Of course you want to know, what is LLC 2015? It is short for LoveLetter Convention 2015, and it takes place in Berlin, Germany, on May 2 and 3, 2015. There are lots of German authors attending, but there are also some really nice (and famous!) authors from America, Canada, England and Australia.
We had a blast in the previous 3 years, and to add to the advance fun of the event, we have decided to do some interviews with the authors we will be meeting. Some of them are attending for the first time; others had a great time in a previous year and are coming again! So if you have the opportunity to visit Berlin for some sightseeing, why not attend the convention as well? Or let your family do the sightseeing, and you do the convention. If you want to check it out, here is a link to the website:
Our guest today is Julia London, author of historical romance, contemporary romance and women's fiction. She has been writing since 1998, and I first discovered her books when I was still reading in Dutch, in the Harlequin historical romance series.
Aurian: Welcome to Utrecht, Julia. Would you like something hot to drink in this cold weather? Hot chocolate with whipped cream, tea or coffee? And of course some Dutch cookies.
Julia: Coffee please. What are these Dutch cookies you speak of? Hand me the box. The whole box. A true taste test must include several samples.
Freya: Can you tell our readers who might not yet know you or your books, a little about yourself? Something that is not in your unofficial bio (which is at the bottom of this post and is more fun that the official one which we shortened to one sentence).
Julia: Okay…I’ve been writing for 18 years now. I started with historical romance, and almost all of them are set in the regency period in England. Some are set in Scotland, a couple in Wales, but mostly, it’s London and ballrooms and titled men and women. I also write contemporary romance and women’s fiction, all of it set in America, mostly in the western half because I am most familiar with that part of the country. I am a bestselling author and I am probably best known for my historical romances, although my contemporary romances are gaining in popularity. As for me personally, someday I will meet my Maker and I will tell him that what I really liked to do was sit around on my ass watching reality TV, eating, and sleeping. But to make up for my complete lack of redeeming qualities, I ran and biked a lot, and practiced yoga and pilates.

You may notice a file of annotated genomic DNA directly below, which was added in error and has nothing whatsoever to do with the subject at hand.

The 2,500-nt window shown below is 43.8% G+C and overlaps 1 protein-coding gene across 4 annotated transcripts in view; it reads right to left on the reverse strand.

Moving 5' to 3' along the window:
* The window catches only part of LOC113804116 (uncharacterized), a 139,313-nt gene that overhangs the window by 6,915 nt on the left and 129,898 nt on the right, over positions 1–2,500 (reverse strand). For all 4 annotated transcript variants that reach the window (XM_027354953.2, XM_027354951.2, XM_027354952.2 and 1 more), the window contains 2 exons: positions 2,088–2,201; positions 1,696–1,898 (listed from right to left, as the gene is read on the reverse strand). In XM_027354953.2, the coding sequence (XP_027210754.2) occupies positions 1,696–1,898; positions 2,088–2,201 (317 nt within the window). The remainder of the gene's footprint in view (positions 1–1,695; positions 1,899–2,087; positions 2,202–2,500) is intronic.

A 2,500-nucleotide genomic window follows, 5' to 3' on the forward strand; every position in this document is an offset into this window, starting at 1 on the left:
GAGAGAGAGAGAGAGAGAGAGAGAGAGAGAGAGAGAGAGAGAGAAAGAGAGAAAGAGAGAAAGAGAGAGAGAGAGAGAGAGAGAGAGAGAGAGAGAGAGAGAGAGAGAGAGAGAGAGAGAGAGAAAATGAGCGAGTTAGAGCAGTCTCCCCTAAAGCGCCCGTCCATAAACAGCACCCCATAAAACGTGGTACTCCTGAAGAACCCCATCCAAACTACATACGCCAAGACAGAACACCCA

Aurian: Could you tell us why you are attending a convention in Europe? Have you been in Berlin before? Were you surprised at being invited to a convention this far away?
Julia: The organizers have asked me to come a couple of times. I’ve never been to Berlin and I thought, why not? I might have been surprised at one time, but not any more. The world just gets smaller and smaller. With the advent of digital publishing, my books are available to a broader audience all across the world, and so I hear from readers in Europe and Asia a lot. What surprises me is how well everyone speaks English!
Freya: Berlin is a beautiful city with a rich history. Are you planning to do some sightseeing before or after the convention, or touring the country? Or is this convention part of a larger booktour through Europe?
Julia: I would like to do some sightseeing. I would really like to see where the Berlin wall stood, like around the Brandenburg gate, or the memorial there, and just explore the city. I am not going to have time to do anything other than Berlin on this trip, but I end up in Europe every other year or so. I’ll have another opportunity.
Aurian: If you could see only one monument/famous building/historical place in Berlin while you are there, what place would you absolutely have to see?
Julia: Where the Berlin wall stood. I’m old enough to remember the day it came down and what an astounding event it was.
Freya: You have travelled a lot already, are there countries in Europe you still would like to visit one day? (Like Holland?)
Julia: I have been to Amsterdam. But what I would really love to do is take a bike tour through Holland when the tulips are blooming. I’ve heard it’s fantastic. Will anyone go with me? Spain is one place I haven’t been that I would like to tour.